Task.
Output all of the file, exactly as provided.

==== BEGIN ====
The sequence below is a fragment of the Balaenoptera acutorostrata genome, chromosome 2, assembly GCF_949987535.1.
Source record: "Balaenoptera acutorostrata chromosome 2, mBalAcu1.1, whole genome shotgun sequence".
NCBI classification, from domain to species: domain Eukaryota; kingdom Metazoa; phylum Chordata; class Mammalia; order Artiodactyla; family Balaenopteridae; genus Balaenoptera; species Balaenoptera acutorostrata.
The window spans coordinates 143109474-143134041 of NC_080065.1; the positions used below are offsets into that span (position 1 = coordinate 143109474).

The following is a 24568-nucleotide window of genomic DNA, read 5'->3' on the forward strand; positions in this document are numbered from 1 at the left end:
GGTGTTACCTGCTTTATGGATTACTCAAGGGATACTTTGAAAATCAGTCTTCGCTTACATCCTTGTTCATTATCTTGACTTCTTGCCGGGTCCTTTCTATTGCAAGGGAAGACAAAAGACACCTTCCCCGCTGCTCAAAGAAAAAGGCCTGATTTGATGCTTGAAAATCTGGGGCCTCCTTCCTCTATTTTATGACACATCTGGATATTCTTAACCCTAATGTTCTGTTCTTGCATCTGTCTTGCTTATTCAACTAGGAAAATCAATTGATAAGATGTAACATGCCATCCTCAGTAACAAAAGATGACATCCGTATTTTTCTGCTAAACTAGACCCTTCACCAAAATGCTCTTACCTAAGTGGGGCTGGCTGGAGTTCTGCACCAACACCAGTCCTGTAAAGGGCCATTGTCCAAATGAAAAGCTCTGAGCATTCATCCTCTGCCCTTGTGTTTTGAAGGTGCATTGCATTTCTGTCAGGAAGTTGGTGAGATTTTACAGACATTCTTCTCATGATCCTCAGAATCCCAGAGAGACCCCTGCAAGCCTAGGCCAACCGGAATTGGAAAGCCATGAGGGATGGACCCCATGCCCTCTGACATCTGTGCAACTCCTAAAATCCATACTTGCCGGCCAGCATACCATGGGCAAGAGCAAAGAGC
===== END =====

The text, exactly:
The sequence below is a fragment of the Balaenoptera acutorostrata genome, chromosome 2, assembly GCF_949987535.1.
Source record: "Balaenoptera acutorostrata chromosome 2, mBalAcu1.1, whole genome shotgun sequence".
NCBI classification, from domain to species: domain Eukaryota; kingdom Metazoa; phylum Chordata; class Mammalia; order Artiodactyla; family Balaenopteridae; genus Balaenoptera; species Balaenoptera acutorostrata.
The window spans coordinates 143109474-143134041 of NC_080065.1; the positions used below are offsets into that span (position 1 = coordinate 143109474).

The following is a 24568-nucleotide window of genomic DNA, read 5'->3' on the forward strand; positions in this document are numbered from 1 at the left end:
GGTGTTACCTGCTTTATGGATTACTCAAGGGATACTTTGAAAATCAGTCTTCGCTTACATCCTTGTTCATTATCTTGACTTCTTGCCGGGTCCTTTCTATTGCAAGGGAAGACAAAAGACACCTTCCCCGCTGCTCAAAGAAAAAGGCCTGATTTGATGCTTGAAAATCTGGGGCCTCCTTCCTCTATTTTATGACACATCTGGATATTCTTAACCCTAATGTTCTGTTCTTGCATCTGTCTTGCTTATTCAACTAGGAAAATCAATTGATAAGATGTAACATGCCATCCTCAGTAACAAAAGATGACATCCGTATTTTTCTGCTAAACTAGACCCTTCACCAAAATGCTCTTACCTAAGTGGGGCTGGCTGGAGTTCTGCACCAACACCAGTCCTGTAAAGGGCCATTGTCCAAATGAAAAGCTCTGAGCATTCATCCTCTGCCCTTGTGTTTTGAAGGTGCATTGCATTTCTGTCAGGAAGTTGGTGAGATTTTACAGACATTCTTCTCATGATCCTCAGAATCCCAGAGAGACCCCTGCAAGCCTAGGCCAACCGGAATTGGAAAGCCATGAGGGATGGACCCCATGCCCTCTGACATCTGTGCAACTCCTAAAATCCATACTTGCCGGCCAGCATACCATGGGCAAGAGCAAAGAGC